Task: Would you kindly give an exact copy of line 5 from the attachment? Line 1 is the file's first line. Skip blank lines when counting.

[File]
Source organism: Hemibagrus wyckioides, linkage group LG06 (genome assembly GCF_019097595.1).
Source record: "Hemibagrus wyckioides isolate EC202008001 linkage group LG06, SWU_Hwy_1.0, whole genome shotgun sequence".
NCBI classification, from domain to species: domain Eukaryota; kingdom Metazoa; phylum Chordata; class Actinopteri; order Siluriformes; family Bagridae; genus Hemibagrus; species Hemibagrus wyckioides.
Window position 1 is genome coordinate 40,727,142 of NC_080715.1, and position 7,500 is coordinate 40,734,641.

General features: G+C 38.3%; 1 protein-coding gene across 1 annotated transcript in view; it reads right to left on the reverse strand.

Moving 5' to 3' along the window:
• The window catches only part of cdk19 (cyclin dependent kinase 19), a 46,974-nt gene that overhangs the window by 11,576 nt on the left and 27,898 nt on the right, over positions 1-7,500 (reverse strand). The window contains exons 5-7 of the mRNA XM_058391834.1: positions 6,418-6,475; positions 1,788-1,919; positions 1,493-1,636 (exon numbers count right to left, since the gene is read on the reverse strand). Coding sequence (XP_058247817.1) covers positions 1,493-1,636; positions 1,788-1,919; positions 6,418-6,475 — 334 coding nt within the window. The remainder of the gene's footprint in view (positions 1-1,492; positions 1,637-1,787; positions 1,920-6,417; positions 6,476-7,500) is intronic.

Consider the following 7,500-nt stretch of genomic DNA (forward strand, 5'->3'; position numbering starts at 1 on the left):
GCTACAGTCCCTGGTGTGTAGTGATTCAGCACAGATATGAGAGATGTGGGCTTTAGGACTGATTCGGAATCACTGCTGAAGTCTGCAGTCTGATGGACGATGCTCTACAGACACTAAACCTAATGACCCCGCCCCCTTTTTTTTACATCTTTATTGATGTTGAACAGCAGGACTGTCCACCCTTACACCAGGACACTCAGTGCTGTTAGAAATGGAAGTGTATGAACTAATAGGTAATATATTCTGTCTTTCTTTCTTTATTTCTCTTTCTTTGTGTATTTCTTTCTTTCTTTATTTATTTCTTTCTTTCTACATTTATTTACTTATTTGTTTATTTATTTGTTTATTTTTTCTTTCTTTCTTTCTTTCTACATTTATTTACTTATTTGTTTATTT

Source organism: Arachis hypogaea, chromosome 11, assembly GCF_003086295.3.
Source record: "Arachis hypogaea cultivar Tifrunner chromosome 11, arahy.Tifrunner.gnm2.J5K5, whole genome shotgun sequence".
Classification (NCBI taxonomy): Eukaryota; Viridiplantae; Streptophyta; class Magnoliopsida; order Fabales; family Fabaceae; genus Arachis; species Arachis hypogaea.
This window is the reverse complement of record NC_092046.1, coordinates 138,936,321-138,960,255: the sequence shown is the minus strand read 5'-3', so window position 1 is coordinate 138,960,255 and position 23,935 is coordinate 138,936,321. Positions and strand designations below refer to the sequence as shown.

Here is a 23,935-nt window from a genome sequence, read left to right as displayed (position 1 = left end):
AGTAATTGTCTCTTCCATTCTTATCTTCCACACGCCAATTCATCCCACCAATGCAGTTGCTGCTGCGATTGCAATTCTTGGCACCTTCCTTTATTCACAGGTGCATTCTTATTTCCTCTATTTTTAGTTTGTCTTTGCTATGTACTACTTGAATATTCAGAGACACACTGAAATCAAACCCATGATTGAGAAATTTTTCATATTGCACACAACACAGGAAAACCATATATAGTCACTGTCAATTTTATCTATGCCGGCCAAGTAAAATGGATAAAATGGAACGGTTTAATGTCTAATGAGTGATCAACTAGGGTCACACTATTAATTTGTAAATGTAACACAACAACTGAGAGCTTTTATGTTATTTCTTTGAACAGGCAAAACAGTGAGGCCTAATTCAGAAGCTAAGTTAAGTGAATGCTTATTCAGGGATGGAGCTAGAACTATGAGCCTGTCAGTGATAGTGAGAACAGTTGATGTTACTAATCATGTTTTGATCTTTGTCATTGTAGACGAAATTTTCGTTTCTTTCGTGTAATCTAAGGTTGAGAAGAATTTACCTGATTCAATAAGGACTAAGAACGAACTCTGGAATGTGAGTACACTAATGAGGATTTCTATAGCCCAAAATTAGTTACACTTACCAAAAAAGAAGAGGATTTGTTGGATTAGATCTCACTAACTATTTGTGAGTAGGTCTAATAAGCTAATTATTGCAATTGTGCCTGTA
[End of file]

General features: G+C 38.3%; 1 protein-coding gene across 1 annotated transcript in view; it reads right to left on the reverse strand.